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I'm writing an application that does async loading of images onto the screen. I have it set up to be NOT concurrent (that is, it spawns a thread and executes them one at a time), so I've only overridden the [NSOperation main] function in my NSOperation subclass.

Anyway, so when I add all of these operations, I want to be able later to access the queued operations to change their priorities. Unfortunately, whenever I call -[NSOperationQueue operations], all I get back is an empty array. The best part is that after putting in some console print statements, threads are still in the queue and executing (indicated by prints) despite the array being empty!

What gives? I also took a look at theadcount just to make sure they're all not executing at once and that does not appear to be the case.

Any ideas? Pulling my hair out on this one.

EDIT: Also worth mentioning that the same code provides a full array when run in the simulator :(

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5 Answers 5

No idea why you are seeing this behaviour but as a pure workaround you could keep your own references to the individual operations as they are added into the queue.

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I just do not believe there is enough context here to say what is going on. Clearly something is wrong, but you do not say how you are limiting concurrency, how you are testing to see the objects are running, etc.

As for the simulator vs the iPhone, NSOperations can act quite differently between the two, since all Intel based Macs are multiprocessor, and no iPhones are. Depending on how you are attempting to limit the concurrency you might be in a situation where not being able to execute on a second core prevents stuff from running, etc. But without more details it is impossible to know.

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I've seen similar behaviour in low memory situations. How much memory are you using? Are you correctly clearing out caches and other temporary data when you get a didReceiveMemoryWarning message?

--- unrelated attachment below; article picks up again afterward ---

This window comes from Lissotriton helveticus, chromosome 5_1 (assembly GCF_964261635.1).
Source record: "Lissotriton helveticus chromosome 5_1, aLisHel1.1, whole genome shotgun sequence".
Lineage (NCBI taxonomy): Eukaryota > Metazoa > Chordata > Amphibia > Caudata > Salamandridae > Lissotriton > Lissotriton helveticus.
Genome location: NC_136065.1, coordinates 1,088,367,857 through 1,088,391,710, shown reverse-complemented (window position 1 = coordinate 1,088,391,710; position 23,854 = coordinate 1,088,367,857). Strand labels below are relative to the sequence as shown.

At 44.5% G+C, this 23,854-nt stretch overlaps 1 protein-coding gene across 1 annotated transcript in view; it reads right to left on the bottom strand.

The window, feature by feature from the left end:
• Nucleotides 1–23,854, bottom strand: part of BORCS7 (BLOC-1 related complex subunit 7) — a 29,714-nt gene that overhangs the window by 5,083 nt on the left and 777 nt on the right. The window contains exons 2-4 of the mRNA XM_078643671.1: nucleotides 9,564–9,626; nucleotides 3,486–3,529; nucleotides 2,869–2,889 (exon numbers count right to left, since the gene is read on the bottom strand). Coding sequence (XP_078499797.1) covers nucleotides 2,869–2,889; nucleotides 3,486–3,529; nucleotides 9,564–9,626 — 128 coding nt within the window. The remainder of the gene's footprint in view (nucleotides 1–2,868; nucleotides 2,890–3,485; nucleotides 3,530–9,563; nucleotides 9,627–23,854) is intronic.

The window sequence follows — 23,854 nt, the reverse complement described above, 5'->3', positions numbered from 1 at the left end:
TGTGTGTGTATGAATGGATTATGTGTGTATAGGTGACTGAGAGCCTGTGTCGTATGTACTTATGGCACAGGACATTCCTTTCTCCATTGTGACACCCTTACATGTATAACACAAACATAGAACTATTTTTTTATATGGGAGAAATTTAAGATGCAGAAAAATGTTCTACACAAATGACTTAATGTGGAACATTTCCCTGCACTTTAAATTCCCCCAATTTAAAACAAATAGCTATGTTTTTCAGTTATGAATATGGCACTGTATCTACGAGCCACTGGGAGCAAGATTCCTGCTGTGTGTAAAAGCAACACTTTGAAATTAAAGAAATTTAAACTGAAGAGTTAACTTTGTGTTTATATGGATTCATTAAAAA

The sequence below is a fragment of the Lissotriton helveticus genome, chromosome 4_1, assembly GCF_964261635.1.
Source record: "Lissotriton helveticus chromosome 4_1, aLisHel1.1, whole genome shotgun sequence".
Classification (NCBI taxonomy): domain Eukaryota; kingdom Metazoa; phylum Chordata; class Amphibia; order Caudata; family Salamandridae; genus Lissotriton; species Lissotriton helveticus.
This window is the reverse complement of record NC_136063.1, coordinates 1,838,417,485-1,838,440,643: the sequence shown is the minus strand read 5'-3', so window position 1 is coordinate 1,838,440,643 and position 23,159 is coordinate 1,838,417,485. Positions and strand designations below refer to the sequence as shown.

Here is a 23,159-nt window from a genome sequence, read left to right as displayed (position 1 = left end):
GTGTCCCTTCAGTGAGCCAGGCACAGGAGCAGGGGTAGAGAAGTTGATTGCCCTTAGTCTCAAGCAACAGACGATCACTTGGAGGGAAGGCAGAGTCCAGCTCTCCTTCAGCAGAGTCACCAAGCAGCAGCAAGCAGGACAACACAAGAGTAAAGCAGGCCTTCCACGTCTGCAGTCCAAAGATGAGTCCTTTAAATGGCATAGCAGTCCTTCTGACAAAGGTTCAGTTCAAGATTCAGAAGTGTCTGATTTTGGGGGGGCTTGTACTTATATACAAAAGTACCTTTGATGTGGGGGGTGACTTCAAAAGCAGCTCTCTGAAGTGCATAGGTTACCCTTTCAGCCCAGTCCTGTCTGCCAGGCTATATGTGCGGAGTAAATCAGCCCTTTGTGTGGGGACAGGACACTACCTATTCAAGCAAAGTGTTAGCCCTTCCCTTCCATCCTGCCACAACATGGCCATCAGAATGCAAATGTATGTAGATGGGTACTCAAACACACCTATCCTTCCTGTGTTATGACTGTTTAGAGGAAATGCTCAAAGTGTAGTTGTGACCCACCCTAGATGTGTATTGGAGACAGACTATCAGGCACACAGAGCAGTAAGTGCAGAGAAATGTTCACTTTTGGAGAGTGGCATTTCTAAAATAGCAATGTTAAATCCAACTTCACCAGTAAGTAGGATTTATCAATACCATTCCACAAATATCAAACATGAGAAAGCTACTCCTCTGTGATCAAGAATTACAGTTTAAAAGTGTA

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I stepped through -operations, and found that it's basically doing:

[self->data->lock lock];
NSString* copy = [[self->data->operations copy] autorelease];
[self->data->lock unlock];
return copy;

except, after calling -autorelease, the subsequent instructions overwrite the register containing the only pointer to the new copy of the operations queue. The caller then just gets a nil return value. The "data" field is an instance of an internal class named _NSOperationQueueData which has fields:

NSRecursiveLock* lock;
NSArray* operations;

My solution was to subclass and override -operations, following the same logic, but actually returning the array copy. I added some sanity checks to bail out if the internals of NSOperationQueue are not compatible with this fix. This reimplementation is only called if a call to [super operations] does in fact return nil.

This could break in future OS releases if Apple were to change the internal structure, yet somehow avoid actually fixing this bug.

#if TARGET_OS_IPHONE

#import <objc/runtime.h>

@interface _DLOperationQueueData : NSObject {
@public
    id lock; // <NSLocking>
    NSArray* operations;
}
@end
@implementation _DLOperationQueueData; @end

@interface _DLOperationQueueFix : NSObject {
@public
    _DLOperationQueueData* data;
}
@end
@implementation _DLOperationQueueFix; @end

#endif


@implementation DLOperationQueue

#if TARGET_OS_IPHONE

-(NSArray*) operations
{
    NSArray* operations = [super operations];
    if (operations != nil) {
        return operations;
    }

    _DLOperationQueueFix* fix = (_DLOperationQueueFix*) self;
    _DLOperationQueueData* data = fix->data;

    if (strcmp(class_getName([data class]), "_NSOperationQueueData") != 0) {
        // this hack knows only the structure of _NSOperationQueueData
        // anything else, bail
        return operations;
    }
    if ([data->lock conformsToProtocol: @protocol(NSLocking)] == NO) {
        return operations; // not a lock, bail
    }

    [data->lock lock];
    operations = [[data->operations copy] autorelease];
    [data->lock unlock];
    return operations; // you forgot something, Apple.
}

#endif

@end

The header file is:

@interface DLOperationQueue : NSOperationQueue {}
#if TARGET_OS_IPHONE
-(NSArray*) operations;
#endif
@end
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Did you report this at bugreport.apple.com and if so, what's the bug number? –  Chris Hanson Mar 3 '09 at 23:34
    
I hadn't submitted one, but did now. Bug ID# 6643022. –  Dave Lee Mar 4 '09 at 0:16
    
Thanks for this - very useful. –  tomtaylor May 4 '09 at 16:06

I just ran into the same problem. Simpler code than I use on an OS X application, and yet [myoperationqueue operations] always returns nil. I was planning on using that to avoid duplicating the queries. This is on iPhone OS 2.2.1. Sure seems like a bug. Thanks for the code, I may use it, or just use my own mirror of the queue.

This is not on the simulator, and I confirm that i add 20 or exact same copies of the job, which all line up nicely and do the job 19 times too many!

It is really pretty simple code. I am not using hardly any memory - this is on launch of an app that has no ui yet.

--Tom

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